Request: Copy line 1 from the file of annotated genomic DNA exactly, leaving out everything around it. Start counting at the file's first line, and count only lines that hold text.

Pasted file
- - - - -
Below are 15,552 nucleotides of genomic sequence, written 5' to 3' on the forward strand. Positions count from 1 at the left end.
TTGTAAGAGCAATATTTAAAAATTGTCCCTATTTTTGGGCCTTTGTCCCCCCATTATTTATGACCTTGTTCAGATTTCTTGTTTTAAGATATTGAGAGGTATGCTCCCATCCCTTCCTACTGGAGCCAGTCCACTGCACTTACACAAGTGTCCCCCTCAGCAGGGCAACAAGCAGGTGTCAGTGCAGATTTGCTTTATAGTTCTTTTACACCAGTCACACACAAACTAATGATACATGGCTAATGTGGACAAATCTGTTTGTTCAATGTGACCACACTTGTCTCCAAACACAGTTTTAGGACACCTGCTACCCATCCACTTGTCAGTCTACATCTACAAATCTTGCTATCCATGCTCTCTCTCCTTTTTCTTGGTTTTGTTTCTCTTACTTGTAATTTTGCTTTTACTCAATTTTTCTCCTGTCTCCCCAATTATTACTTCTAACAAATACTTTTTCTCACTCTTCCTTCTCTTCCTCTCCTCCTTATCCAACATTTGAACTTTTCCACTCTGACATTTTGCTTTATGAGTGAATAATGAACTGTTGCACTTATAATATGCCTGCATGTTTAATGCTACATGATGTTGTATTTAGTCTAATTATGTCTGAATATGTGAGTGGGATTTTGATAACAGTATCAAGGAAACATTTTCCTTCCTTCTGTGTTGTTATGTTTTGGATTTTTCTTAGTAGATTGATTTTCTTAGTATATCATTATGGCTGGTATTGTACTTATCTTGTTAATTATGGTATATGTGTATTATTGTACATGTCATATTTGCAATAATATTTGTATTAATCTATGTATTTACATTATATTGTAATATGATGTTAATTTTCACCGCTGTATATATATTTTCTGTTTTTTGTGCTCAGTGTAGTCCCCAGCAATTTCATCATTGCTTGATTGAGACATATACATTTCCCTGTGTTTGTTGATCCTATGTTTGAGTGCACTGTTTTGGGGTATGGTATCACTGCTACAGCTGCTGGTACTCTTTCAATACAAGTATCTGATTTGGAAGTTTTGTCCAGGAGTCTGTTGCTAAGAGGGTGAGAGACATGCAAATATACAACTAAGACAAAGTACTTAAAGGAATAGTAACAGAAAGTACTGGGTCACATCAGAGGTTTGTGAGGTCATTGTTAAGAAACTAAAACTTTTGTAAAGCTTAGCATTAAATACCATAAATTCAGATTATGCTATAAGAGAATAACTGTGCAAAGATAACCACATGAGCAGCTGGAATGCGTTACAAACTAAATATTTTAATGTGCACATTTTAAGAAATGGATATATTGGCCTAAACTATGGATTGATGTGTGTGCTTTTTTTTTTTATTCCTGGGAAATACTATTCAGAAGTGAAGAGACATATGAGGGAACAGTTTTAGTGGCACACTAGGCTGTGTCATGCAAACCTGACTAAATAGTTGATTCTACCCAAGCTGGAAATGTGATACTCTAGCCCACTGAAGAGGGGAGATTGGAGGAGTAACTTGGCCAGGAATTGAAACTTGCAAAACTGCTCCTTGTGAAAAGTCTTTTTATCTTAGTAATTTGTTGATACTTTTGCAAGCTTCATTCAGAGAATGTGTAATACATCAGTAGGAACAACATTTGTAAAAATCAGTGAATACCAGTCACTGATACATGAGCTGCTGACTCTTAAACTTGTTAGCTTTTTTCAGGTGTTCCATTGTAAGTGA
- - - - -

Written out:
Below are 15,552 nucleotides of genomic sequence, written 5' to 3' on the forward strand. Positions count from 1 at the left end.